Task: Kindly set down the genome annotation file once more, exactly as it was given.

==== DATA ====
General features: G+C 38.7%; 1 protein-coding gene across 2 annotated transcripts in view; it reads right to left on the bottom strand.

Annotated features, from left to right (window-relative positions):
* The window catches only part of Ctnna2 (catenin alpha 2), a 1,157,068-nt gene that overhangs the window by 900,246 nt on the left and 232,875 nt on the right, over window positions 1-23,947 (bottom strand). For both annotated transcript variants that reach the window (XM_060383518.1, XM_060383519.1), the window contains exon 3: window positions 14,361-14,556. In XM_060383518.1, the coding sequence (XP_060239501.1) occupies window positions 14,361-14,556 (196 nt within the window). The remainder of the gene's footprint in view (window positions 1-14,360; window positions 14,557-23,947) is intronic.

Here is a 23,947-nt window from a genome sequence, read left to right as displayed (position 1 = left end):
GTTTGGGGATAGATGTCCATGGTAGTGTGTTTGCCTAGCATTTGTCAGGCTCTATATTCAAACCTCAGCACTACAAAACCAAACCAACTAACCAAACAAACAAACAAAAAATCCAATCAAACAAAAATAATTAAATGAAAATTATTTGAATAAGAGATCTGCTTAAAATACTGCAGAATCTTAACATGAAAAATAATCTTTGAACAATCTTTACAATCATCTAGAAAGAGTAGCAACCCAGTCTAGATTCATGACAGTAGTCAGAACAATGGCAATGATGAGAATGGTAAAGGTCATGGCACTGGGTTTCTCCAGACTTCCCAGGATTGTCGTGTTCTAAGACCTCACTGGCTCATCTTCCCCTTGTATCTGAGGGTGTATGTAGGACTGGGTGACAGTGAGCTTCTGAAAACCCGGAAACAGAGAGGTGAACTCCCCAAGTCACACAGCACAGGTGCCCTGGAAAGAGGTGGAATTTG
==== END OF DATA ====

General features: G+C 38.7%; 1 protein-coding gene across 2 annotated transcripts in view; it reads right to left on the bottom strand.

Annotated features, from left to right (window-relative positions):
* The window catches only part of Ctnna2 (catenin alpha 2), a 1,157,068-nt gene that overhangs the window by 900,246 nt on the left and 232,875 nt on the right, over window positions 1-23,947 (bottom strand). For both annotated transcript variants that reach the window (XM_060383518.1, XM_060383519.1), the window contains exon 3: window positions 14,361-14,556. In XM_060383518.1, the coding sequence (XP_060239501.1) occupies window positions 14,361-14,556 (196 nt within the window). The remainder of the gene's footprint in view (window positions 1-14,360; window positions 14,557-23,947) is intronic.

Here is a 23,947-nt window from a genome sequence, read left to right as displayed (position 1 = left end):
GTTTGGGGATAGATGTCCATGGTAGTGTGTTTGCCTAGCATTTGTCAGGCTCTATATTCAAACCTCAGCACTACAAAACCAAACCAACTAACCAAACAAACAAACAAAAAATCCAATCAAACAAAAATAATTAAATGAAAATTATTTGAATAAGAGATCTGCTTAAAATACTGCAGAATCTTAACATGAAAAATAATCTTTGAACAATCTTTACAATCATCTAGAAAGAGTAGCAACCCAGTCTAGATTCATGACAGTAGTCAGAACAATGGCAATGATGAGAATGGTAAAGGTCATGGCACTGGGTTTCTCCAGACTTCCCAGGATTGTCGTGTTCTAAGACCTCACTGGCTCATCTTCCCCTTGTATCTGAGGGTGTATGTAGGACTGGGTGACAGTGAGCTTCTGAAAACCCGGAAACAGAGAGGTGAACTCCCCAAGTCACACAGCACAGGTGCCCTGGAAAGAGGTGGAATTTG